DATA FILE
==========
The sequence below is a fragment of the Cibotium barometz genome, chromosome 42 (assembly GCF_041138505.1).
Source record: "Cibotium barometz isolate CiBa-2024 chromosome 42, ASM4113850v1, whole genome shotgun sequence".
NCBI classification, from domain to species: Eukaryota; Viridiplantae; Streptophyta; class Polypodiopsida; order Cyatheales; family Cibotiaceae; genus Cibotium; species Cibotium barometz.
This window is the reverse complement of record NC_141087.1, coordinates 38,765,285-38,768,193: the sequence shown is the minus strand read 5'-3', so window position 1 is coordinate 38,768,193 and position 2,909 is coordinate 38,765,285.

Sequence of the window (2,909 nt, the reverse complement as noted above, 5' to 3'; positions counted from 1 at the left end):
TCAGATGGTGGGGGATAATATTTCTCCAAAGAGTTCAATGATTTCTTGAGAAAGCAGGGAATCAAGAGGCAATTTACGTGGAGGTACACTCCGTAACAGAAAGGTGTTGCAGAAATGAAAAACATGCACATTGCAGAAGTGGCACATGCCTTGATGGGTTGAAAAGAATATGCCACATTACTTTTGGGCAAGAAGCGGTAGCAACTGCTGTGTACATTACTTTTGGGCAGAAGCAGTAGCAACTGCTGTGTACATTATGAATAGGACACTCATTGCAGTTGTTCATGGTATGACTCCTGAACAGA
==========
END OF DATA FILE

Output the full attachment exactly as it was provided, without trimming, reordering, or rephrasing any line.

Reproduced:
The sequence below is a fragment of the Cibotium barometz genome, chromosome 42 (assembly GCF_041138505.1).
Source record: "Cibotium barometz isolate CiBa-2024 chromosome 42, ASM4113850v1, whole genome shotgun sequence".
NCBI classification, from domain to species: Eukaryota; Viridiplantae; Streptophyta; class Polypodiopsida; order Cyatheales; family Cibotiaceae; genus Cibotium; species Cibotium barometz.
This window is the reverse complement of record NC_141087.1, coordinates 38,765,285-38,768,193: the sequence shown is the minus strand read 5'-3', so window position 1 is coordinate 38,768,193 and position 2,909 is coordinate 38,765,285.

Sequence of the window (2,909 nt, the reverse complement as noted above, 5' to 3'; positions counted from 1 at the left end):
TCAGATGGTGGGGGATAATATTTCTCCAAAGAGTTCAATGATTTCTTGAGAAAGCAGGGAATCAAGAGGCAATTTACGTGGAGGTACACTCCGTAACAGAAAGGTGTTGCAGAAATGAAAAACATGCACATTGCAGAAGTGGCACATGCCTTGATGGGTTGAAAAGAATATGCCACATTACTTTTGGGCAAGAAGCGGTAGCAACTGCTGTGTACATTACTTTTGGGCAGAAGCAGTAGCAACTGCTGTGTACATTATGAATAGGACACTCATTGCAGTTGTTCATGGTATGACTCCTGAACAGA